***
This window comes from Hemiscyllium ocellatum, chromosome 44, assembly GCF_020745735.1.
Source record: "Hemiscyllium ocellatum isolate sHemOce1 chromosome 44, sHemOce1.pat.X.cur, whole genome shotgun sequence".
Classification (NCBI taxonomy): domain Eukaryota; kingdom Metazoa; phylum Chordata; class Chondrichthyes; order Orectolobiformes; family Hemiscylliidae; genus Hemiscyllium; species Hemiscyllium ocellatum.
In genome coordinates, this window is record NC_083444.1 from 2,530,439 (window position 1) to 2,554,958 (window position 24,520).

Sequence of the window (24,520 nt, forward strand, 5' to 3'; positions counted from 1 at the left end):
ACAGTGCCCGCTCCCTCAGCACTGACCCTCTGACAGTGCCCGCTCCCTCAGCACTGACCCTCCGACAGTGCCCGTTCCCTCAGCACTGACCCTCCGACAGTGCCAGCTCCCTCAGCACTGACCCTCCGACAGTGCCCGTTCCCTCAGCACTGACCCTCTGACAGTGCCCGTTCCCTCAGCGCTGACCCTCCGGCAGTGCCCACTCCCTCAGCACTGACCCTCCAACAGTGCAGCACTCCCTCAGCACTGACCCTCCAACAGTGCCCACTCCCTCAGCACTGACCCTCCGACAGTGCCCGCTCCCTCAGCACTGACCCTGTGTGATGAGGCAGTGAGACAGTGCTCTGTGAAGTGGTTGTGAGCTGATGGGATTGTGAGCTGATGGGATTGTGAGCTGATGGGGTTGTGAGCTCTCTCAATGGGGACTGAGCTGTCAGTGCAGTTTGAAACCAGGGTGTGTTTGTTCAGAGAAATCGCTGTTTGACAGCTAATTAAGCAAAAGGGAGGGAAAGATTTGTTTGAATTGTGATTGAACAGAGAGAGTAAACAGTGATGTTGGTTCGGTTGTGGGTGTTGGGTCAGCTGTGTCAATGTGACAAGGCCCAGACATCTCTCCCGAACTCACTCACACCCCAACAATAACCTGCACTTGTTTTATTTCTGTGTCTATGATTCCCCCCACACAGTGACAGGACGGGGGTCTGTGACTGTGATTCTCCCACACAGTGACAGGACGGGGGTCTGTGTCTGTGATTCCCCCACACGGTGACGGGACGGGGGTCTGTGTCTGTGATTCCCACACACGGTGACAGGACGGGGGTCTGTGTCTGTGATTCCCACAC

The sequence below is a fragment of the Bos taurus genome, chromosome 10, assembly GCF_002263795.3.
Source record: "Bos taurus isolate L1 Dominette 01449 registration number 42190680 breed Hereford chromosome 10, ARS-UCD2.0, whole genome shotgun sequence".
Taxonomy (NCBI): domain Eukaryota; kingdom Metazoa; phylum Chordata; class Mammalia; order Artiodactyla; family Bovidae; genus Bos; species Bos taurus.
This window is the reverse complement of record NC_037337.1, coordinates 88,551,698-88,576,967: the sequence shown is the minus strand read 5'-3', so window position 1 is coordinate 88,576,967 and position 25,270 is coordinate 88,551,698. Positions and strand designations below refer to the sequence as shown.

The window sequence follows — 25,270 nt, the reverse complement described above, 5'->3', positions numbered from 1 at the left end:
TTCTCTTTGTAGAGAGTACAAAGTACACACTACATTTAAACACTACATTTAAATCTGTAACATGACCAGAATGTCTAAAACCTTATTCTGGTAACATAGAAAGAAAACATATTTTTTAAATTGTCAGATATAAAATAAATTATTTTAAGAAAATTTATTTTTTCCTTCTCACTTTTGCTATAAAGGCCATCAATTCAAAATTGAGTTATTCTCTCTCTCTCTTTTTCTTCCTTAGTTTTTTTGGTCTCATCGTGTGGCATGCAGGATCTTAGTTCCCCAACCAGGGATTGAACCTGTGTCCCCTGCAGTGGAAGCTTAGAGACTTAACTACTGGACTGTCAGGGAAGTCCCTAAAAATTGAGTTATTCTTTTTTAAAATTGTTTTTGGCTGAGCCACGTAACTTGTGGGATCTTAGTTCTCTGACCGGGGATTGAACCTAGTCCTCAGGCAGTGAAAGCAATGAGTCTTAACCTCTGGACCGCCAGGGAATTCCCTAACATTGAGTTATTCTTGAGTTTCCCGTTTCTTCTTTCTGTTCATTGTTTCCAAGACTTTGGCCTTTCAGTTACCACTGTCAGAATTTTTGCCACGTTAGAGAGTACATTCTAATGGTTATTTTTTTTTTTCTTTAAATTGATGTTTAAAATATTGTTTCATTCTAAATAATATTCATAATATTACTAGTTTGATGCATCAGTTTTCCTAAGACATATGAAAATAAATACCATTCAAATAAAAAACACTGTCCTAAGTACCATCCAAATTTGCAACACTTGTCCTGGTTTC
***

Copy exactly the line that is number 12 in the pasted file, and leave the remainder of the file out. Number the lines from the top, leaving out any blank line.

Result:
TTCTCTTTGTAGAGAGTACAAAGTACACACTACATTTAAACACTACATTTAAATCTGTAACATGACCAGAATGTCTAAAACCTTATTCTGGTAACATAGAAAGAAAACATATTTTTTAAATTGTCAGATATAAAATAAATTATTTTAAGAAAATTTATTTTTTCCTTCTCACTTTTGCTATAAAGGCCATCAATTCAAAATTGAGTTATTCTCTCTCTCTCTTTTTCTTCCTTAGTTTTTTTGGTCTCATCGTGTGGCATGCAGGATCTTAGTTCCCCAACCAGGGATTGAACCTGTGTCCCCTGCAGTGGAAGCTTAGAGACTTAACTACTGGACTGTCAGGGAAGTCCCTAAAAATTGAGTTATTCTTTTTTAAAATTGTTTTTGGCTGAGCCACGTAACTTGTGGGATCTTAGTTCTCTGACCGGGGATTGAACCTAGTCCTCAGGCAGTGAAAGCAATGAGTCTTAACCTCTGGACCGCCAGGGAATTCCCTAACATTGAGTTATTCTTGAGTTTCCCGTTTCTTCTTTCTGTTCATTGTTTCCAAGACTTTGGCCTTTCAGTTACCACTGTCAGAATTTTTGCCACGTTAGAGAGTACATTCTAATGGTTATTTTTTTTTTTCTTTAAATTGATGTTTAAAATATTGTTTCATTCTAAATAATATTCATAATATTACTAGTTTGATGCATCAGTTTTCCTAAGACATATGAAAATAAATACCATTCAAATAAAAAACACTGTCCTAAGTACCATCCAAATTTGCAACACTTGTCCTGGTTTC